“She sees you seeing her. The hand on the hip is not passive, her gaze is not passive. She looks strong!” says Sherald. “I wanted this image to stand as a piece of inspiration to keep fighting for justice for her. When I look at the dress, it kind of reminds me of Lady Justice.”


There are other painstaking, heartbreaking details: the gold cross on a chain necklace; the engagement ring Taylor would never get to wear, on her left hand (photographed by LaToya Ruby Frazier). This is Sherald’s nod to Taylor’s future and how her life was taken from her. “I made this portrait for her family,” says Sherald. “I mean, of course I made it for Vanity Fair, but the whole time I was thinking about her family.”


To understand the citadel of law enforcement, we must reckon with its unions—which resemble fraternities more than labor unions.


The man stands before them, head slightly bowed. He is gangly, awkward, against the backdrop of the officers’ firm march. They are hurried and he is not. Everything about them is fast, crisp, matte.


We watch the push. We watch him fall.


We watch them pass his body. Swirling around him, an eddy of thick black fabric. When the blood comes, it drifts languidly across the concrete.


When night falls, this is the story they tell: “During that skirmish involving protestors, one person was injured when he tripped & fell.” But when the video appears, the world will see the police shove Martin Gugino to the ground, fracturing his skull.


The email from John Evans, president of the Buffalo Police Benevolent Association, came the next day. Evans forcefully defended the police officers implicated in the assault. “After witnessing first hand how these 2 officers were treated,” Evans wrote, “I can tell you, they tried to fuck over these guys like I have never seen in my 54 years.” He signed off the email by writing, “Fraternally, John Evans – PBA.”


There are people who will tell you that people like John Evans lead a union. But this is not a union. This is something else.


This is a brotherhood. It abides no law but its own. It scorns the personhood of all but its own brethren. It derides all creatures outside its own clan. And for that reason, the brotherhood is not only a hurdle impeding reform. It is the architecture of an alternate reality, one that seethes and bubbles just beneath the surface of our own. And it’s a reality in which none of us are human.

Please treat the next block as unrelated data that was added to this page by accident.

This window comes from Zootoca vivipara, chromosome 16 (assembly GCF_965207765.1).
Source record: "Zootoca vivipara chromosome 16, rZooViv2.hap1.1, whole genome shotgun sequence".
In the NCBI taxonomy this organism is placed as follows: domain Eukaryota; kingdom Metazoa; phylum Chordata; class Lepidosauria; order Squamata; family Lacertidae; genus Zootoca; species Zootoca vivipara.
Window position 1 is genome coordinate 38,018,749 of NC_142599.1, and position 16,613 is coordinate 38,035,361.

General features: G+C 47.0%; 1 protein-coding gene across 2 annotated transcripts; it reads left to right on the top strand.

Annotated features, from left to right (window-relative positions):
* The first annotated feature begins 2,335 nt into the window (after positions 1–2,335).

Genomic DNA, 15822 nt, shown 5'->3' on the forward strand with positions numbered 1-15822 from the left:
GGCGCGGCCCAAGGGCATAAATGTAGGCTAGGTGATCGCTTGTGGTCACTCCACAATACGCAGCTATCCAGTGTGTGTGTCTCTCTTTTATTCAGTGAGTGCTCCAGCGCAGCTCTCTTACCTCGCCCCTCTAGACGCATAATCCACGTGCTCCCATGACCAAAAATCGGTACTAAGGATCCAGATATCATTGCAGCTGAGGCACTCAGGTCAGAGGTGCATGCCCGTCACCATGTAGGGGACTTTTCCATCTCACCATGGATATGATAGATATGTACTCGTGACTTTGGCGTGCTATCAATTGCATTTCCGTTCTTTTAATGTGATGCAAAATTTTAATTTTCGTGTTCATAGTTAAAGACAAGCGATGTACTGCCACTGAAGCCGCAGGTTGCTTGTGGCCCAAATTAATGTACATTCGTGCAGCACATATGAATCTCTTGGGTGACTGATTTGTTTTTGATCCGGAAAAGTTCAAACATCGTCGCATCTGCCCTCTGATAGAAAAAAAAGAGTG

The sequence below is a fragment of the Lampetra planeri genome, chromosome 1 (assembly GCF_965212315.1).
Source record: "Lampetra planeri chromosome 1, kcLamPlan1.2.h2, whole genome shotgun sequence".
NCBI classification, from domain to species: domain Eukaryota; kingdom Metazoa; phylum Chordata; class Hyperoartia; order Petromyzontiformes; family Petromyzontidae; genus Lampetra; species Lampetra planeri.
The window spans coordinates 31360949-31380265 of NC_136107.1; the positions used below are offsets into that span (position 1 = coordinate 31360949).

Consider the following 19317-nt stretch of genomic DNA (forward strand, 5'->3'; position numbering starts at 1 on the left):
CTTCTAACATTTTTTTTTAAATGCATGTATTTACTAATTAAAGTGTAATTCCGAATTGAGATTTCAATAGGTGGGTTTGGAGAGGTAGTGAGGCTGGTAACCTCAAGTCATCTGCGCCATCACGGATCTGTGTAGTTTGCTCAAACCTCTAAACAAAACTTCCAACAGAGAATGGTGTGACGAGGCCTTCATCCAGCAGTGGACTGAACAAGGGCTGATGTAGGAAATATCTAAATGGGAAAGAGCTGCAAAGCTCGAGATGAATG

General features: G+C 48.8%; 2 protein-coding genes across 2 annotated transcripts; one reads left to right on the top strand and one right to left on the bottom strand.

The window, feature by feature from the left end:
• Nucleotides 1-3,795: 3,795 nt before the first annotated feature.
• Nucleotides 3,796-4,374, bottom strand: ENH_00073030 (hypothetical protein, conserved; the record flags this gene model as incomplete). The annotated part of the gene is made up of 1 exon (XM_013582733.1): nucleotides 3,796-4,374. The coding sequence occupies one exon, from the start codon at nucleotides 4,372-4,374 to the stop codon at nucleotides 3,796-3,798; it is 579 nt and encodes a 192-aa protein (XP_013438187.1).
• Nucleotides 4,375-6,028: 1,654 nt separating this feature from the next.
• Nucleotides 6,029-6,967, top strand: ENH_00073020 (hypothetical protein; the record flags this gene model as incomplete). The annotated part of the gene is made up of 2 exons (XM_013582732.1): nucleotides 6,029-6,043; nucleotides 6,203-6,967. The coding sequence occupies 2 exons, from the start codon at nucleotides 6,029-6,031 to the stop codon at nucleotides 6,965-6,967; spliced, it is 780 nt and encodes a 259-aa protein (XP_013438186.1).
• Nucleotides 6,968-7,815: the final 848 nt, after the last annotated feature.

But it’s about another hour or so before he comes back. He asks me if Breonna and Kenny had been having any problems or anything. I say, Absolutely not. Kenny would never do anything to Breonna. And then I say, Where’s Kenny. I need to talk to Kenny. He says, Well, Kenny’s at one of our offices. He’s trying to help us piece together what happened here tonight. We are out there for a number of hours afterward. It’s kind of chilly. I leave. I get coffee and come back. I’m still standing out there waiting. It’s about 11 in the morning when the officer comes over and says that they are about done and they are wrapping up, and we will be able to get in there once they are finished. I say, Where’s Breonna, why won’t anybody say where Breonna is? He says, Well, ma’am, she’s still in the apartment. And I know what that means.


12/2020   Breonna Taylor


The Insurrectionist Robert E. Lee in chains

12/21/2020   Virginia Removes Statue of Robert E. Lee From the State Capitol, by Joe Duncan, Medium

A few hours ago, Governor Ralph Northam announced that the State of Virginia was removing a statue of Confederate General Robert E. Lee from the state’s Capitol Building. The long overdue move came seemingly out of nowhere in a news cycle that’s been dominated by Trump election denial, the former National Security Advisor and now-convicted-felon Michael Flynn talking about a military coup, and other post-election antics that have left Americans fearful about the state of their own Republic.